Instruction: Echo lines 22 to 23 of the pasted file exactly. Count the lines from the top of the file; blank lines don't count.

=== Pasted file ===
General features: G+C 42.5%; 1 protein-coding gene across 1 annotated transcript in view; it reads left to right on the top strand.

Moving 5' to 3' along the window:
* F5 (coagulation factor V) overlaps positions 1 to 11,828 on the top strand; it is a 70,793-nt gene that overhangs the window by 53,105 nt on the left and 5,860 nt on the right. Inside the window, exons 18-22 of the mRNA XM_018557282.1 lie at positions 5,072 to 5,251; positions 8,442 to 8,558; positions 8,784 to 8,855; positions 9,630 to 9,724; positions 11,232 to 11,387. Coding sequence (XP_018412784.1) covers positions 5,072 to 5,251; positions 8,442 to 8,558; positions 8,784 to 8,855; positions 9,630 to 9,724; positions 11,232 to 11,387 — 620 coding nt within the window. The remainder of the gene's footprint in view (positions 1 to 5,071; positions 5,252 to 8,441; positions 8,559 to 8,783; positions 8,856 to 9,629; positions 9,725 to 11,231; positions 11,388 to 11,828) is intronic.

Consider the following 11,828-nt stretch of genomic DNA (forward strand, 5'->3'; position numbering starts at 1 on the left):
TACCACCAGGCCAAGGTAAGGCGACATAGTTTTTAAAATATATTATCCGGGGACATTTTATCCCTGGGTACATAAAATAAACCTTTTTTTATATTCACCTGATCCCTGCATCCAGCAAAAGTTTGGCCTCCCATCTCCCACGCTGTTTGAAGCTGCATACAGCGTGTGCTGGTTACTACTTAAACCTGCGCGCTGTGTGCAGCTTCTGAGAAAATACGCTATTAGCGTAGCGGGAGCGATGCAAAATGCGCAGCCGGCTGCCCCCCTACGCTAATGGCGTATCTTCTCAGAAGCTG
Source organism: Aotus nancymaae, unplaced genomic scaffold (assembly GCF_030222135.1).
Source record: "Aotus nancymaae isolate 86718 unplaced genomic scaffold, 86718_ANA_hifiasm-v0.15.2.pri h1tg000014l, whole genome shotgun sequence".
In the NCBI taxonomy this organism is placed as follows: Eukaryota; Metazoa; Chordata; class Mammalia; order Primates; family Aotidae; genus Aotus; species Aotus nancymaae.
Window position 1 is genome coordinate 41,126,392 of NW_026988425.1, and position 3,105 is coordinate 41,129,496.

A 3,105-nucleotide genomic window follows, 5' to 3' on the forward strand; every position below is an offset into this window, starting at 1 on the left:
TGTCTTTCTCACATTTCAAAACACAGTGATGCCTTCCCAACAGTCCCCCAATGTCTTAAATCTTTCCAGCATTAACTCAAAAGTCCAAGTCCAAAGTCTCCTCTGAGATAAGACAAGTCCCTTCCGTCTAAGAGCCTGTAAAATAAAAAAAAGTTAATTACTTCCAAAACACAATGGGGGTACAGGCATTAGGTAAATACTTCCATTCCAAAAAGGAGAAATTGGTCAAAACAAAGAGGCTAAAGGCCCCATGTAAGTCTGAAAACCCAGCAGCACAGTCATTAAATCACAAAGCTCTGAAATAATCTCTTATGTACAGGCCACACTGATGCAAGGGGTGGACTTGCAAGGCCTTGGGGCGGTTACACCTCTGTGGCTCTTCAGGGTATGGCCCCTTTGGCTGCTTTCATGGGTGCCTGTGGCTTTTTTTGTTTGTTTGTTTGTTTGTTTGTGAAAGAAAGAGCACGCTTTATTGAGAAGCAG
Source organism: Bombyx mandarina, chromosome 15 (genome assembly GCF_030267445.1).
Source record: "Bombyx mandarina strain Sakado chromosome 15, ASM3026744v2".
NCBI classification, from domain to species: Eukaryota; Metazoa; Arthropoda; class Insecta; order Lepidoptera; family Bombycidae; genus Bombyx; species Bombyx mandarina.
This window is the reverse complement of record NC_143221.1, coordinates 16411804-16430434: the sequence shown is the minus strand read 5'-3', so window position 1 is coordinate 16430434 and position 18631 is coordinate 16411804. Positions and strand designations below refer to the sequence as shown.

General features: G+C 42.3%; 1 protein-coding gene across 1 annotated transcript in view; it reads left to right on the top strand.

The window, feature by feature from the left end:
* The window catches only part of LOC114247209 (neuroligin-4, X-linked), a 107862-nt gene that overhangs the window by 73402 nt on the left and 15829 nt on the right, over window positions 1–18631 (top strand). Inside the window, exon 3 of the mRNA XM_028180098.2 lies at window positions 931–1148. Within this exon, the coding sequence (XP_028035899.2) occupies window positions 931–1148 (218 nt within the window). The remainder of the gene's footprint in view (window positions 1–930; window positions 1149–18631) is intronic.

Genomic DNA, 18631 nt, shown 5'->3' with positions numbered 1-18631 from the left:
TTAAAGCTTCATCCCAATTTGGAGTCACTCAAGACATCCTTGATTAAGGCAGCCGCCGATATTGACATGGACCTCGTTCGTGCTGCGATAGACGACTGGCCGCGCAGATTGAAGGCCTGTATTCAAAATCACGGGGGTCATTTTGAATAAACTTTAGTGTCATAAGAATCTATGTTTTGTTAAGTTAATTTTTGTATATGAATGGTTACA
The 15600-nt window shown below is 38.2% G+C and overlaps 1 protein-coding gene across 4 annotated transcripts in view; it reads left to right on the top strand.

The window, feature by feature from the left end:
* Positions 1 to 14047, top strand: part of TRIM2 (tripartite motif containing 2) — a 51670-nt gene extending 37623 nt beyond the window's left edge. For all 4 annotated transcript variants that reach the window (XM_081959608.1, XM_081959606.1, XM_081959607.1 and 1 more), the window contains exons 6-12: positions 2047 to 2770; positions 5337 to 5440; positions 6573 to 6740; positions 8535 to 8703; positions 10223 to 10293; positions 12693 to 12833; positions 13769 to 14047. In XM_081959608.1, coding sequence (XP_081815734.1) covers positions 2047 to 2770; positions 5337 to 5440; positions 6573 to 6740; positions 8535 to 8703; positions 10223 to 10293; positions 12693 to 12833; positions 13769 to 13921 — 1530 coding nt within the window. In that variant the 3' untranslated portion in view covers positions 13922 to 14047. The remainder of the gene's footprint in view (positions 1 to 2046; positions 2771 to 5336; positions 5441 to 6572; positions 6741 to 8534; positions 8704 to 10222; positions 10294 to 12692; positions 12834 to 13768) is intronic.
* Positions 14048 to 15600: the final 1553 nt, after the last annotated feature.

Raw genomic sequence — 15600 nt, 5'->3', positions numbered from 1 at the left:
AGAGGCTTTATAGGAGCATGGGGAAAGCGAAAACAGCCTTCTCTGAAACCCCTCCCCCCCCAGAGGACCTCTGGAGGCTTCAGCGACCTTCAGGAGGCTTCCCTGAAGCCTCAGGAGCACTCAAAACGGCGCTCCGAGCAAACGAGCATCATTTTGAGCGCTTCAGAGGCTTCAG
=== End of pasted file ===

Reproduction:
The window, feature by feature from the left end:
* Positions 1 to 14047, top strand: part of TRIM2 (tripartite motif containing 2) — a 51670-nt gene extending 37623 nt beyond the window's left edge. For all 4 annotated transcript variants that reach the window (XM_081959608.1, XM_081959606.1, XM_081959607.1 and 1 more), the window contains exons 6-12: positions 2047 to 2770; positions 5337 to 5440; positions 6573 to 6740; positions 8535 to 8703; positions 10223 to 10293; positions 12693 to 12833; positions 13769 to 14047. In XM_081959608.1, coding sequence (XP_081815734.1) covers positions 2047 to 2770; positions 5337 to 5440; positions 6573 to 6740; positions 8535 to 8703; positions 10223 to 10293; positions 12693 to 12833; positions 13769 to 13921 — 1530 coding nt within the window. In that variant the 3' untranslated portion in view covers positions 13922 to 14047. The remainder of the gene's footprint in view (positions 1 to 2046; positions 2771 to 5336; positions 5441 to 6572; positions 6741 to 8534; positions 8704 to 10222; positions 10294 to 12692; positions 12834 to 13768) is intronic.